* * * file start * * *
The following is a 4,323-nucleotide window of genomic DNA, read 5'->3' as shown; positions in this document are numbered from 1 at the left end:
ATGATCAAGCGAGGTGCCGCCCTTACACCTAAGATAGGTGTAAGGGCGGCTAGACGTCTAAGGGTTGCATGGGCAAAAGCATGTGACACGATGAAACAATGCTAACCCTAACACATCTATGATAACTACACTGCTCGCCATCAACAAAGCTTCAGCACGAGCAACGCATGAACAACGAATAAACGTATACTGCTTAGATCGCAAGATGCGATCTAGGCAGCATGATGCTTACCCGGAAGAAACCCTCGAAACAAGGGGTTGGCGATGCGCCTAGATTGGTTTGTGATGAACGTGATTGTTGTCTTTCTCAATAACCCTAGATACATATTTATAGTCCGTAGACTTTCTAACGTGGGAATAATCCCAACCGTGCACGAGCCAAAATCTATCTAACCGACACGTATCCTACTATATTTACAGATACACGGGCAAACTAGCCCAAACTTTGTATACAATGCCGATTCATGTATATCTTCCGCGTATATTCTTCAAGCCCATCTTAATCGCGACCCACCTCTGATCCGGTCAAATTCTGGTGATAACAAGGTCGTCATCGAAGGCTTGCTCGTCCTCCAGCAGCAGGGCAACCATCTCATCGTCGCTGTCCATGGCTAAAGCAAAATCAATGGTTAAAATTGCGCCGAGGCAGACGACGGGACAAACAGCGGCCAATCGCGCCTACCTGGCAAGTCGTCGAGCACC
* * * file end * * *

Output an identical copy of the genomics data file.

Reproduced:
The following is a 4,323-nucleotide window of genomic DNA, read 5'->3' as shown; positions in this document are numbered from 1 at the left end:
ATGATCAAGCGAGGTGCCGCCCTTACACCTAAGATAGGTGTAAGGGCGGCTAGACGTCTAAGGGTTGCATGGGCAAAAGCATGTGACACGATGAAACAATGCTAACCCTAACACATCTATGATAACTACACTGCTCGCCATCAACAAAGCTTCAGCACGAGCAACGCATGAACAACGAATAAACGTATACTGCTTAGATCGCAAGATGCGATCTAGGCAGCATGATGCTTACCCGGAAGAAACCCTCGAAACAAGGGGTTGGCGATGCGCCTAGATTGGTTTGTGATGAACGTGATTGTTGTCTTTCTCAATAACCCTAGATACATATTTATAGTCCGTAGACTTTCTAACGTGGGAATAATCCCAACCGTGCACGAGCCAAAATCTATCTAACCGACACGTATCCTACTATATTTACAGATACACGGGCAAACTAGCCCAAACTTTGTATACAATGCCGATTCATGTATATCTTCCGCGTATATTCTTCAAGCCCATCTTAATCGCGACCCACCTCTGATCCGGTCAAATTCTGGTGATAACAAGGTCGTCATCGAAGGCTTGCTCGTCCTCCAGCAGCAGGGCAACCATCTCATCGTCGCTGTCCATGGCTAAAGCAAAATCAATGGTTAAAATTGCGCCGAGGCAGACGACGGGACAAACAGCGGCCAATCGCGCCTACCTGGCAAGTCGTCGAGCACC